[Image courtesy of wikimedia]
With Election Day almost three weeks behind us, Congress is preparing to return to Washington for a lame duck session which may or may not include consideration of two new election reform bills:
+ S. 3635, the “Fair,Accurate, Secure, and Timely Voting Act of 2012”, or FAST, sponsored by Democrats Chris Coons of Delaware and Mark Warner of Virginia; and
+ H.R. 6591, the “Streamlined and Improved Methods at Polling Locations and Early Voting
Act” or SIMPLE, introduced by Democrat George Miller of California and 74 co-sponsors.
There’s a lot to dig into in both of these bills, but a quick look reveals three very interesting issues.
First, the two bills adopt different approaches. The Senate FAST Act establishes a competitive grant program for states designed to “(1) provide incentives for States to invest in practices and technology that are designed to expedite voting at the polls; and (2) provide incentives for States to simplify voter registration.” The House SIMPLE Act would require federal guidelines on early voting and reducing wait times and would require states to submit contingency plans for both. Consistent with these approaches, the Senate bill includes authorization language to fund the grant program while the House bill is silent on funding.
Second, the bills take very different tacks with regard to the Election Assistance Commission. The House bill is designed as an amendment to the Help America Vote Act, and as such would require the EAC to issue the SIMPLE standards on early voting and reduction of unreasonable wait times, then review and approve state contingency plans. The Senate bill, on the other hand, doesn’t mention the EAC at all but instead makes the FAST grants a program of the U.S. Department of Justice.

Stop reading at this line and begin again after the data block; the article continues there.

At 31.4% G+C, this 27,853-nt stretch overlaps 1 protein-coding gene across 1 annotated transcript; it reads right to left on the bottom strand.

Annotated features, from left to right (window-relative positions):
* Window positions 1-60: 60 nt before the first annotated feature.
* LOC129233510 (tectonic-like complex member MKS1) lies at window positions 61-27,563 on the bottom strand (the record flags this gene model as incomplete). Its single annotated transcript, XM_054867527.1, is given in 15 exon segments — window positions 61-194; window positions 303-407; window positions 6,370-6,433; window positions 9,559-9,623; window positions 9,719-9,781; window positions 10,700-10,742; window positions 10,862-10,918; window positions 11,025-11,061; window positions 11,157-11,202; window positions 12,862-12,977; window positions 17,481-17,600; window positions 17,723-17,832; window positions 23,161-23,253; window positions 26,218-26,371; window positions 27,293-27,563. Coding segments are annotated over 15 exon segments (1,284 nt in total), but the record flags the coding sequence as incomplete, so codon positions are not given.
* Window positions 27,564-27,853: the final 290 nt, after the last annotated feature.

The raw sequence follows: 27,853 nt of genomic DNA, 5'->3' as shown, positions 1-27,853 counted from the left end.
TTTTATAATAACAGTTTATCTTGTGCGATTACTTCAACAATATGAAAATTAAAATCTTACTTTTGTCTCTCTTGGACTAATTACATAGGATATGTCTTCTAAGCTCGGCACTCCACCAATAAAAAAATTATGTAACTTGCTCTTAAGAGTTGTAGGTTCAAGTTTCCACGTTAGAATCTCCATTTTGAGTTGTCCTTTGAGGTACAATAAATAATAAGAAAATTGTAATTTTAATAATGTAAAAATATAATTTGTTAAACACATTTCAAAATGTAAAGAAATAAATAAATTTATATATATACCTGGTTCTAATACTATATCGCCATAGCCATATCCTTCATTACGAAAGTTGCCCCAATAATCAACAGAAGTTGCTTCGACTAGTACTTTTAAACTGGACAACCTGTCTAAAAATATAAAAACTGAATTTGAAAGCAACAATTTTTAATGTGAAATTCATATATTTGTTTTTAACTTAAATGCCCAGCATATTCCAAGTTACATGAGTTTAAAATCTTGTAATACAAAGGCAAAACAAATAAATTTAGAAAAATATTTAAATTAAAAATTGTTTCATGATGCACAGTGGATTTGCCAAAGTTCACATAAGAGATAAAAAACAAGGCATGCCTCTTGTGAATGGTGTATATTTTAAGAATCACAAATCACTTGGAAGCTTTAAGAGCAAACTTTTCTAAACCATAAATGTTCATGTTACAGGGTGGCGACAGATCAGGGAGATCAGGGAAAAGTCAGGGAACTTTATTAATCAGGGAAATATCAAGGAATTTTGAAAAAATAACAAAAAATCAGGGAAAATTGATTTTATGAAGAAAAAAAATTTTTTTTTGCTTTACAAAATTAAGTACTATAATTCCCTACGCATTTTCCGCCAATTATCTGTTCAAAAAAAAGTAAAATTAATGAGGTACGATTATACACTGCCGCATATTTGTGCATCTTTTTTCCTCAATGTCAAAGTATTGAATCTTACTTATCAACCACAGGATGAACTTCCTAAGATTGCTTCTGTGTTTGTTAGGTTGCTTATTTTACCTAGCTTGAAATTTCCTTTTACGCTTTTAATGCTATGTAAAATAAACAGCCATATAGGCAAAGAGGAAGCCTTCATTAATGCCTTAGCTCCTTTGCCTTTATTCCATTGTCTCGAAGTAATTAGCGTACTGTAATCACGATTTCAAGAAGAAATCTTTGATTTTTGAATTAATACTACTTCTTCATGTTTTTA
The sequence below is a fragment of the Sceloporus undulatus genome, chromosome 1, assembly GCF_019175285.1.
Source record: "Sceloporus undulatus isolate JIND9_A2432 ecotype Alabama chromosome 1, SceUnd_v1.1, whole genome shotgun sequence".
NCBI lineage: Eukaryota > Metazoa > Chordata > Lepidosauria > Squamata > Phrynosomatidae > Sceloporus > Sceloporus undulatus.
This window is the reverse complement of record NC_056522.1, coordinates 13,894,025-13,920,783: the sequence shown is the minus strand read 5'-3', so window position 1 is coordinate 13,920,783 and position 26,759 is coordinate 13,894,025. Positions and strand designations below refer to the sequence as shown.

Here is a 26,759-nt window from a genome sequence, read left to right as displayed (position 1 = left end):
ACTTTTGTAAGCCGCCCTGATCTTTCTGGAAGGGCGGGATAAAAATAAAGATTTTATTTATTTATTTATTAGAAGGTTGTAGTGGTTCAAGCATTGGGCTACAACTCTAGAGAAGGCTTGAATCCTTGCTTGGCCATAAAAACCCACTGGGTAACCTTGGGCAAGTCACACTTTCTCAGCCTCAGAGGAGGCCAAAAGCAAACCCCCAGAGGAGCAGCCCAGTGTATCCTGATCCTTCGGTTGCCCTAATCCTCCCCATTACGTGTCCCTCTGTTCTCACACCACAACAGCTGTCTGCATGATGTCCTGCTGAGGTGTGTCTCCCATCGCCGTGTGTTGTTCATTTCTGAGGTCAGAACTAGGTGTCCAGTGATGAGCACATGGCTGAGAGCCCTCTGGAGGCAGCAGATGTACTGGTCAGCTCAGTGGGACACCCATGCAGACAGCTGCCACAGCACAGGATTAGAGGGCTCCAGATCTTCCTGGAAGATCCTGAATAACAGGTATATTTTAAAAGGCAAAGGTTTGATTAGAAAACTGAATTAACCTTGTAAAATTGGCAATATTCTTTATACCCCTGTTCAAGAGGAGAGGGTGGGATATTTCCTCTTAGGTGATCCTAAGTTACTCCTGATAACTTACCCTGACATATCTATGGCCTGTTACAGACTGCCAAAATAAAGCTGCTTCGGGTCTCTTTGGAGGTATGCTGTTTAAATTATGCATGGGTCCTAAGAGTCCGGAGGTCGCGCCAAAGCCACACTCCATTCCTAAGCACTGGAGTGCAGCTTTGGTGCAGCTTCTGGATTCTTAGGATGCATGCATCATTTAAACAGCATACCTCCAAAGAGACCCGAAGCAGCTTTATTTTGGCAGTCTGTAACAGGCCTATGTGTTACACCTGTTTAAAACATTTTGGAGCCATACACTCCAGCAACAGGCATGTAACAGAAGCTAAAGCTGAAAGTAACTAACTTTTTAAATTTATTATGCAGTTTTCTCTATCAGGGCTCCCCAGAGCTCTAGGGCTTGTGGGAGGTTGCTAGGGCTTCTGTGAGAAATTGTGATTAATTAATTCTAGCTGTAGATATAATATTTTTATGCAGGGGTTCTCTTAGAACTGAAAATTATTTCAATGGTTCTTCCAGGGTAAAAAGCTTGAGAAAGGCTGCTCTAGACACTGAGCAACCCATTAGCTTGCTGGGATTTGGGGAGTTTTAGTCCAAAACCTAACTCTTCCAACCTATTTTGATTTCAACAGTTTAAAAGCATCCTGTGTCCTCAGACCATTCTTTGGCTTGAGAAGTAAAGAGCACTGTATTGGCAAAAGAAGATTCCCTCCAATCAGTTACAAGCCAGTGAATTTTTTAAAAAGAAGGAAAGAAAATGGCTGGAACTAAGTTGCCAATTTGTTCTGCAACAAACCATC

Perhaps most importantly, both bills – despite their different approaches – make data about election administration a key part of reform. The House SIMPLE bill lists several pieces of data states must consider in drafting their plans, while the Senate FAST bill would require states to adopt “performance measures” for improving election administration as part of the grant approval and monitoring process.
It’s too early to tell what will happen with legislation of this kind, and with Congress likely focused on the “fiscal cliff” and Hurricane Sandy cleanup I’d be surprised if we get any action before the new Congress convenes in January. It’s also worth noting that the sponsors and co-sponsors of both bills appear to be predominantly (if not exclusively) Democrats; the GOP House majority and Senate minority are likely to have very different views – and may even question the wisdom of a (re)new(ed) federal role in election administration.
Nevertheless, while federal action (if any) on the problems identified on Election Day may not be FAST or SIMPLE, at least we now have some idea what the parameters of any forthcoming debate may be.
As always, stay tuned …